Tania Hossain participated in the First Edition Active Citizens Social Enterprise (ACSE) programme in early 2017 and was 1 of 15 young leaders of ACSE who presented their social enterprise projects at Parliament Hill in Ottawa. Having lived in South Asia & the Middle East for over a decade, Tania witnessed poverty and marginalization firsthand. From that experience, her hope is to inspire philanthropic spirits in Canadians to see beyond their immediate wants and needs, & be involved with organizations & causes that have positive social impact on a local, national and global level. Her social enterprise Think Jackfruit seeks to reduce this food waste by manufacturing and packaging jackfruit as a meat replacement product in Bangladesh and introducing it here as a healthy nutritious food to our Canadian market.
Q: What drives you to push against all of the challenges you’re facing with Think Jackfruit?
My project is not for the faint of heart - and I’m realising it more the deeper I go into it. A few days ago, when I was presenting to a crowd of 30+ people, I was talking about the Rana Plaza incident where well over 1,000 people died in a sweat shop labour factory in Bangladesh. I’ve talked about how that has been one of the great motivators for me to start a project where I want to help people, where I want to spread supportable income in Bangladesh. I also want to bring something here, to Canada, that addresses climate change, where consumers need to be more conscious with what they purchase and with what they consume on a day to day basis. So as I was talking about the Rana Plaza incident yesterday, it got me a little emotional because even though it happened a little over 4 years ago, to this day makes me feel in some ways frustrated, in some ways very, very driven. A lot of work needs to be done in terms of changing labour laws and in terms of the ecological injustices that are happening around the world. That has been the ‘why’ in my life, the biggest motivator and every time I talk about it, it’s a great reminder not just for the people that are listening to me, but for me as well, why I’m doing what I’m doing .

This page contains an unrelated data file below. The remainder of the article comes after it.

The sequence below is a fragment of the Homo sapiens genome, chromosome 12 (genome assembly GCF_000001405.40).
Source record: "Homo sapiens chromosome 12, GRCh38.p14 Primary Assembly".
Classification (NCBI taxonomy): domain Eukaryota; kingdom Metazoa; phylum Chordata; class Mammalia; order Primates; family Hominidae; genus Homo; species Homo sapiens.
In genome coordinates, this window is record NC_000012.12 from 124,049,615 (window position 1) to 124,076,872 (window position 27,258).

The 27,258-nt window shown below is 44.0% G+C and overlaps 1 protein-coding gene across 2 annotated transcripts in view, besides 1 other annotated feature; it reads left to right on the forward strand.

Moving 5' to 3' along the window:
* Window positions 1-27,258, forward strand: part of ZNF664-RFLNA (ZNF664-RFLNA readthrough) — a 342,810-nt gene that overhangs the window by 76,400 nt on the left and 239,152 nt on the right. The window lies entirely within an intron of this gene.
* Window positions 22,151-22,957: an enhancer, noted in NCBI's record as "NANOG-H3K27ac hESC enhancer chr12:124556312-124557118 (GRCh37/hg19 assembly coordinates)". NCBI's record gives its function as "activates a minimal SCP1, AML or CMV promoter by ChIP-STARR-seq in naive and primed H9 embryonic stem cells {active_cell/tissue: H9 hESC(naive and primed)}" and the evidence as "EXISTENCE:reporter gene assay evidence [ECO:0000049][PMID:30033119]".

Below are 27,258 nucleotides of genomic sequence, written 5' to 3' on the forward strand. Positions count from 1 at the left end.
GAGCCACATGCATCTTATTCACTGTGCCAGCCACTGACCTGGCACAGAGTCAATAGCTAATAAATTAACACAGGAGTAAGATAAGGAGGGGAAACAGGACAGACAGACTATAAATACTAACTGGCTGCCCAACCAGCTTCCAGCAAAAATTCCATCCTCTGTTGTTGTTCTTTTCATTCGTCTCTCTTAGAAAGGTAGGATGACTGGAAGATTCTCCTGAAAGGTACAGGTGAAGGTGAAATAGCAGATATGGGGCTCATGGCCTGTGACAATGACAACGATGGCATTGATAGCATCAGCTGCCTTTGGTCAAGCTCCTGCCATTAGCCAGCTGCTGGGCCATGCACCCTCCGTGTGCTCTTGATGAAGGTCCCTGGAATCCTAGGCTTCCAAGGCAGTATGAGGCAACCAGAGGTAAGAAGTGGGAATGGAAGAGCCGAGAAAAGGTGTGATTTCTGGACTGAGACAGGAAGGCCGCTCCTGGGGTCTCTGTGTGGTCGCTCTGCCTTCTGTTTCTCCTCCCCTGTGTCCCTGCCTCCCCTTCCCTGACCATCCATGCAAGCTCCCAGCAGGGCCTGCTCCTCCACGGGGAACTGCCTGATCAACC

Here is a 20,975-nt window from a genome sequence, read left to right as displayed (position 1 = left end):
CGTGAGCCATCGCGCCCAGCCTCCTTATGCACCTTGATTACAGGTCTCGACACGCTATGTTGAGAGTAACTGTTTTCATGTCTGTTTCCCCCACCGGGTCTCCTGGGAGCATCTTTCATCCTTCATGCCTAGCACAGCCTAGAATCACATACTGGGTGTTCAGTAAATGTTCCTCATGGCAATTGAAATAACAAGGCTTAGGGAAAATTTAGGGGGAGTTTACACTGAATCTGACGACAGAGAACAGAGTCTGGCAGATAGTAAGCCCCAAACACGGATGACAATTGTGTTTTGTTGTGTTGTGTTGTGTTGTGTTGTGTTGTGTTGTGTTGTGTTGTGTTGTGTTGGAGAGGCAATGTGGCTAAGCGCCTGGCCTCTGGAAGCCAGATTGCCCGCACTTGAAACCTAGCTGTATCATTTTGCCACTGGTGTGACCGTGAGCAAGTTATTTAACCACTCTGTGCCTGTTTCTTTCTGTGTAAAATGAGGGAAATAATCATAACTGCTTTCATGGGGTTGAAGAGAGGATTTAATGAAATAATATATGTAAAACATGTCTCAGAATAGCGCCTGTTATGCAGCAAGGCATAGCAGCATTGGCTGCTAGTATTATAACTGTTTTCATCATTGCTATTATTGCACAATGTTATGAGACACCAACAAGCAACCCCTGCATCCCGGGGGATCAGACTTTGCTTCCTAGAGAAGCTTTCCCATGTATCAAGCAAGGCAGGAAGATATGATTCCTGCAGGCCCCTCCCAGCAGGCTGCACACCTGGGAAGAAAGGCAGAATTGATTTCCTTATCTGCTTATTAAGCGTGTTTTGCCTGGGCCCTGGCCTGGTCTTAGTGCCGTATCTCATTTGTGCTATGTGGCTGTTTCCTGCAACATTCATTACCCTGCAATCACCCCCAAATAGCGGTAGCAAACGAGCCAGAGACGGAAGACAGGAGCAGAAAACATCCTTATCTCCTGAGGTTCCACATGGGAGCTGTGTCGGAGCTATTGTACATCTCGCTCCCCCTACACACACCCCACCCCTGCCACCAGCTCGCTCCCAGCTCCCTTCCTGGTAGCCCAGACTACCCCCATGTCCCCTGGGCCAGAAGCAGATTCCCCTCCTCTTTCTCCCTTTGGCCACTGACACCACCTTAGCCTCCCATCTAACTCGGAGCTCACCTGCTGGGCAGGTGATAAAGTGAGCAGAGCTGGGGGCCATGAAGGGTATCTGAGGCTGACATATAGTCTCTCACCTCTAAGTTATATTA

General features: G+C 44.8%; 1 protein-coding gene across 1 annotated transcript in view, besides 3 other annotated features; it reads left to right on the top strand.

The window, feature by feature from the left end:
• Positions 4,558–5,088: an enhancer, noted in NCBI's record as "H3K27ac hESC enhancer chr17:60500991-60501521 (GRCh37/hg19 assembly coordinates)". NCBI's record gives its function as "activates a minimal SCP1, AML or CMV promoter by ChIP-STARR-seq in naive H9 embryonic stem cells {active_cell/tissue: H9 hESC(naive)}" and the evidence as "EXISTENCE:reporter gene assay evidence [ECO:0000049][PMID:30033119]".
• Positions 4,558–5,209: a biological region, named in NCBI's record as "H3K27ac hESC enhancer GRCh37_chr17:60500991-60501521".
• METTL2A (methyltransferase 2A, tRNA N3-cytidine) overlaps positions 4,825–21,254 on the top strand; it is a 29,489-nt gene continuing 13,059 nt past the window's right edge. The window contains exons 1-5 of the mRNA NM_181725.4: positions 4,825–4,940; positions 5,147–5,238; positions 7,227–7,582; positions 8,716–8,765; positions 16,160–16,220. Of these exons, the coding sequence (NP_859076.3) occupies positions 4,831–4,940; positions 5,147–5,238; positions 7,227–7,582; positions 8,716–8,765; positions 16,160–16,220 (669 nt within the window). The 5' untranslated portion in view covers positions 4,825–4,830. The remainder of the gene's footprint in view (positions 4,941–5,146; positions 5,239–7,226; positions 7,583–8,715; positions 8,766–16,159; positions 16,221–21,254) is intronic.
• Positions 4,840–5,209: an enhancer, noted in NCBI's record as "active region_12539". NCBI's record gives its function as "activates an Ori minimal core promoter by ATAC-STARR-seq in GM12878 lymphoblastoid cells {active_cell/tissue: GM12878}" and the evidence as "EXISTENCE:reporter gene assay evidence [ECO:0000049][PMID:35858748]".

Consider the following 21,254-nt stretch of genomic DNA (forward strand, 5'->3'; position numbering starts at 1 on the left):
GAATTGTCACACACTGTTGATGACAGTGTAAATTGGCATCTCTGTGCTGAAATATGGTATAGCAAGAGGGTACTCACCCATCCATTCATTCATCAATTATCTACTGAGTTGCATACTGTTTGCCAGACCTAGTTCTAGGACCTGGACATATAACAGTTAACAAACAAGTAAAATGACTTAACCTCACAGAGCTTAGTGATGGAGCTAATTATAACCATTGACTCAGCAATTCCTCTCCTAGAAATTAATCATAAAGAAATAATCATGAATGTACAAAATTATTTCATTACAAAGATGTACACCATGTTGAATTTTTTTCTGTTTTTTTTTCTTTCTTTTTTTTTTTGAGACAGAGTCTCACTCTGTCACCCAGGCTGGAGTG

Q: What have you been doing since the day of the First Annual ACSE Youth Innovation Summit to keep this social enterprise moving?
The Summit has been a blessing for me because I have been connecting with a lot of institutions in Bangladesh and non-profit organisations. Building these relationships with reputable, non-profit organisations in Bangladesh is really important to me because they will help me navigate the chaotic system there. At the same time, here in Canada, a big portion of the project involves market research – collecting data on what the consumer demand is and on what the current vegan and vegetarian food selection looks like. I’ve gotten involved with the Toronto Vegetarian Association which is quite large and with tons of resources, tons of people and tons of community events. I’ve also been surveying vegans, vegetarians, restaurant owners, and chefs to get feedback on what they think about a product like Think Jackfruit, and how they see it used in their kitchens. These are very important questions that will not only help me when I go travel to Bangladesh and design the product, but also with how I brand the Think Jackfruit project seeing some people here may just be interested in the product as a health product, but others may be more interested in the ecological issues that this product addresses.
Q: Can you tell us a little bit more about your next steps and what you’re hoping to get out of your trip to Bangladesh?
Right now I am in conversation with a few non-profit organizations, so that when I’m in Bangladesh the time is being used in the most effective way possible - I can meet with those individuals in person, and just continue the conversation where we left off. I also want to document the stories of people who have been affected by the Rana Plaza incident because I think that they are a key portion of this project. I want to collect their stories, their lived experiences about how this incident affect them, but also what they see as dignified work. I want to be very conscious and when I’m building this start up in Bangladesh, this space for them to get employed, I want to be able to not just give my own understanding of what dignified work looks like, but I also want them to have ownership and say what dignified work looks like. So I will be collecting and documenting a lot of their stories, and of course connecting with the food manufacturers in Bangladesh.
Q: Can you briefly summarize what your experience from the beginning of the ACSE training to now has been?
Prior to going through the training program and being a participant of ACSE, I’ve been researching and developing this idea for little over a year but I didn’t share that information with anybody. Going through the ACSE program and actually speaking about the idea to a group of individuals helped me feel validated and it helped me realise that what I’m thinking about and what I want to do is not something minor but can actually transform the way we look at our food, our environment, and our global community. It was a very surreal, transformational experience in the sense that I not only made a lot of meaningful connections but I also realised that my project can make a huge difference in the lives of people - that’s one thing that I’m very much indebted to UNA-C and British Council.Interviewers: ACSE team